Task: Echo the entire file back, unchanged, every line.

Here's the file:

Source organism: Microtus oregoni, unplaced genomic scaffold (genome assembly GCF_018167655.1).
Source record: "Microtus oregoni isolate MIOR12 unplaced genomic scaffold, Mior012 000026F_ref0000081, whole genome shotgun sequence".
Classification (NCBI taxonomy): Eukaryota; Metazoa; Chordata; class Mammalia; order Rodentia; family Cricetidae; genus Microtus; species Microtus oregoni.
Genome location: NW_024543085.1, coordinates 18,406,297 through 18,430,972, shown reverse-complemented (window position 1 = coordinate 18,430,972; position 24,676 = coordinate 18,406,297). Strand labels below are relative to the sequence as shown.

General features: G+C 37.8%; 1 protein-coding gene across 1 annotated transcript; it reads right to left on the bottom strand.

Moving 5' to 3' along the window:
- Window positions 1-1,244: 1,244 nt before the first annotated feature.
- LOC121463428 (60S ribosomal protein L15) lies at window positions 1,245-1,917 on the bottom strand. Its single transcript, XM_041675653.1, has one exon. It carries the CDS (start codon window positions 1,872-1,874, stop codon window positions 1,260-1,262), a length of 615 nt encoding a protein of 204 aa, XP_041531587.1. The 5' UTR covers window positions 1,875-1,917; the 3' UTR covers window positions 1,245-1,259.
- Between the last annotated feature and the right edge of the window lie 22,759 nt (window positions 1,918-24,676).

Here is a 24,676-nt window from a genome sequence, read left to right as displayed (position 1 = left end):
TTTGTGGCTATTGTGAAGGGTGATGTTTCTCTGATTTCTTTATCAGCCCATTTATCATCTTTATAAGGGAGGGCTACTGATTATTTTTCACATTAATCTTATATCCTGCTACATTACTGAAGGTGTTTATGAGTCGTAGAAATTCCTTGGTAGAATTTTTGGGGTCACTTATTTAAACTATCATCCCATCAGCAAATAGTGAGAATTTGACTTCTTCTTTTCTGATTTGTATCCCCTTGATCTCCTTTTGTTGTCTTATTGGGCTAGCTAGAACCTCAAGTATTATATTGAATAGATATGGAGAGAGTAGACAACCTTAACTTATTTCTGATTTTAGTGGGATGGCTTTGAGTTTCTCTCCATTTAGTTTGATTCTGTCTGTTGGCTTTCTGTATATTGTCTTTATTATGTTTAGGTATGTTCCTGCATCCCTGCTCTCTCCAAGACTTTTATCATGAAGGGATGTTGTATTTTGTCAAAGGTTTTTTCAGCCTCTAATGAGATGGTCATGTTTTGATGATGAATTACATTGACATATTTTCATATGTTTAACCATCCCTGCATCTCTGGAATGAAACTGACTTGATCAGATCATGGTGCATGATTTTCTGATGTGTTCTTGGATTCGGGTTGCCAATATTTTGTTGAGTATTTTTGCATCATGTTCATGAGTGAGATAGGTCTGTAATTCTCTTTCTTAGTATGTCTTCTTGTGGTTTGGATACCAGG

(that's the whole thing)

Source organism: Microtus oregoni, unplaced genomic scaffold (genome assembly GCF_018167655.1).
Source record: "Microtus oregoni isolate MIOR12 unplaced genomic scaffold, Mior012 000026F_ref0000081, whole genome shotgun sequence".
Classification (NCBI taxonomy): Eukaryota; Metazoa; Chordata; class Mammalia; order Rodentia; family Cricetidae; genus Microtus; species Microtus oregoni.
Genome location: NW_024543085.1, coordinates 18,406,297 through 18,430,972, shown reverse-complemented (window position 1 = coordinate 18,430,972; position 24,676 = coordinate 18,406,297). Strand labels below are relative to the sequence as shown.

General features: G+C 37.8%; 1 protein-coding gene across 1 annotated transcript; it reads right to left on the bottom strand.

Moving 5' to 3' along the window:
- Window positions 1-1,244: 1,244 nt before the first annotated feature.
- LOC121463428 (60S ribosomal protein L15) lies at window positions 1,245-1,917 on the bottom strand. Its single transcript, XM_041675653.1, has one exon. It carries the CDS (start codon window positions 1,872-1,874, stop codon window positions 1,260-1,262), a length of 615 nt encoding a protein of 204 aa, XP_041531587.1. The 5' UTR covers window positions 1,875-1,917; the 3' UTR covers window positions 1,245-1,259.
- Between the last annotated feature and the right edge of the window lie 22,759 nt (window positions 1,918-24,676).

Here is a 24,676-nt window from a genome sequence, read left to right as displayed (position 1 = left end):
TTTGTGGCTATTGTGAAGGGTGATGTTTCTCTGATTTCTTTATCAGCCCATTTATCATCTTTATAAGGGAGGGCTACTGATTATTTTTCACATTAATCTTATATCCTGCTACATTACTGAAGGTGTTTATGAGTCGTAGAAATTCCTTGGTAGAATTTTTGGGGTCACTTATTTAAACTATCATCCCATCAGCAAATAGTGAGAATTTGACTTCTTCTTTTCTGATTTGTATCCCCTTGATCTCCTTTTGTTGTCTTATTGGGCTAGCTAGAACCTCAAGTATTATATTGAATAGATATGGAGAGAGTAGACAACCTTAACTTATTTCTGATTTTAGTGGGATGGCTTTGAGTTTCTCTCCATTTAGTTTGATTCTGTCTGTTGGCTTTCTGTATATTGTCTTTATTATGTTTAGGTATGTTCCTGCATCCCTGCTCTCTCCAAGACTTTTATCATGAAGGGATGTTGTATTTTGTCAAAGGTTTTTTCAGCCTCTAATGAGATGGTCATGTTTTGATGATGAATTACATTGACATATTTTCATATGTTTAACCATCCCTGCATCTCTGGAATGAAACTGACTTGATCAGATCATGGTGCATGATTTTCTGATGTGTTCTTGGATTCGGGTTGCCAATATTTTGTTGAGTATTTTTGCATCATGTTCATGAGTGAGATAGGTCTGTAATTCTCTTTCTTAGTATGTCTTCTTGTGGTTTGGATACCAGG